Holy relic

Holy relic

Still, we’re fond of this old Coventry-born trouper.  It has an air of an old money aristocrat (or, perhaps, gone money) that lends it a certain dignity in decay. You can almost smell the moth-eaten Harris Tweed.

Lump taker

Lump taker

Look at the “cathedral” style tail light lens – a shapely work of art crafted by Joseph Lucas Limited,  the UK parts supplier that has long been the butt of rude jokes uttered, quite predictably and drearily so,  by “car guys” who think it’s funny to tell the same joke countless times. Har!      In the tighter shot, you can actually read the numerals ’68’ in bas-relief but we’re betting this is registered as a ’69 because it wears year-appropriate, federally mandated, side markers.  Sorry about all the geeking out but this car was in production pretty much uninterrupted (except by many strikes) from introduction in 1968 through three mild updates over the course of an almost quarter century run so it’s quite a significant piece.  It was, almost sheepishly, replaced by a series of Ford-fostered XJs, the styling for which was unabashedly based on their swingin’ sixties forbear.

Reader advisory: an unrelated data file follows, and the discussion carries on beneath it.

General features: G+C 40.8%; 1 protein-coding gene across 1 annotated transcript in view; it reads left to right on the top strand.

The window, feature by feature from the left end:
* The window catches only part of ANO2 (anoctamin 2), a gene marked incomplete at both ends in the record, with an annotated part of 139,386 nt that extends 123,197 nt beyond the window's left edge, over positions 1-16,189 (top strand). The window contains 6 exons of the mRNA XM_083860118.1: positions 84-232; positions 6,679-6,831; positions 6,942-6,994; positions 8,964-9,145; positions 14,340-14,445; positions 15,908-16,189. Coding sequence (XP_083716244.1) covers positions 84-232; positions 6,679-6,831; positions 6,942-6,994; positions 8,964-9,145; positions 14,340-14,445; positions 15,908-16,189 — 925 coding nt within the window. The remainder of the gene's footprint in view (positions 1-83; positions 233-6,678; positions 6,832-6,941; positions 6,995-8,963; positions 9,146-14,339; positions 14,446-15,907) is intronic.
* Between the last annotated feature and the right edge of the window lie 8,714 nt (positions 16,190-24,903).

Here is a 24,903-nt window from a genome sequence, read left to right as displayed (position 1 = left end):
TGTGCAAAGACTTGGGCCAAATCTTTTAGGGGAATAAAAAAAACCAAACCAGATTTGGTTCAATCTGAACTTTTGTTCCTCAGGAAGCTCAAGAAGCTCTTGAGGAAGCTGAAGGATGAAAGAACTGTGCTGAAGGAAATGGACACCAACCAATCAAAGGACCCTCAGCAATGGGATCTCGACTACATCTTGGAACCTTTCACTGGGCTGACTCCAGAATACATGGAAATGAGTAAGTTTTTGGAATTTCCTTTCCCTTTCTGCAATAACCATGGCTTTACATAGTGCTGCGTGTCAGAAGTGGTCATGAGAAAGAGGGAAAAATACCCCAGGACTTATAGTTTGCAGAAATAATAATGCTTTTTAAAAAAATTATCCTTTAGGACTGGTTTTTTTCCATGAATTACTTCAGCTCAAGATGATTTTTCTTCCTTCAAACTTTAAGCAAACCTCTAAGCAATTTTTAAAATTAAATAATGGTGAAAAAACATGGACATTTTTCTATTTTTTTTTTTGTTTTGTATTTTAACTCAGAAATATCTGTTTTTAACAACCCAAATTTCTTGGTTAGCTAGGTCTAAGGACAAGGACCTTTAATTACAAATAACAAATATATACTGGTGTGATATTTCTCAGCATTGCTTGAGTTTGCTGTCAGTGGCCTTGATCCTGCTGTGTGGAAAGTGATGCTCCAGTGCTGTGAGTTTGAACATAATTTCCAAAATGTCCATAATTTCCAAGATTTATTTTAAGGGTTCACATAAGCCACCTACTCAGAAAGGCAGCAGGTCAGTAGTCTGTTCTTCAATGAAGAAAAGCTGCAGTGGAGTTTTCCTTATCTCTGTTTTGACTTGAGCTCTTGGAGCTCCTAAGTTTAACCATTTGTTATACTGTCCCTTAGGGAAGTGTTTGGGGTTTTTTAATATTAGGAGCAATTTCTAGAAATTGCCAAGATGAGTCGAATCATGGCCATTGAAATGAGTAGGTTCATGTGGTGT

Place of worship

Coventry cathedral

Extreme CLOSE-UP!

Extreme CLOSE-UP!

This car is a real inspiration to feral aficionados, especially because it is, arguably, a bridge to unite the automotive kind, like us, and the feline oriented ones — like us.  That leaping hood ornament is the link.

Faded Jag's "good side"

Faded Jag’s “good side”

The left side (where the steering would most definitely not be in home market cars) is quite unblemished but we’re tempted to take up a collection to buy hub caps.

Nice kitty

Nice kitty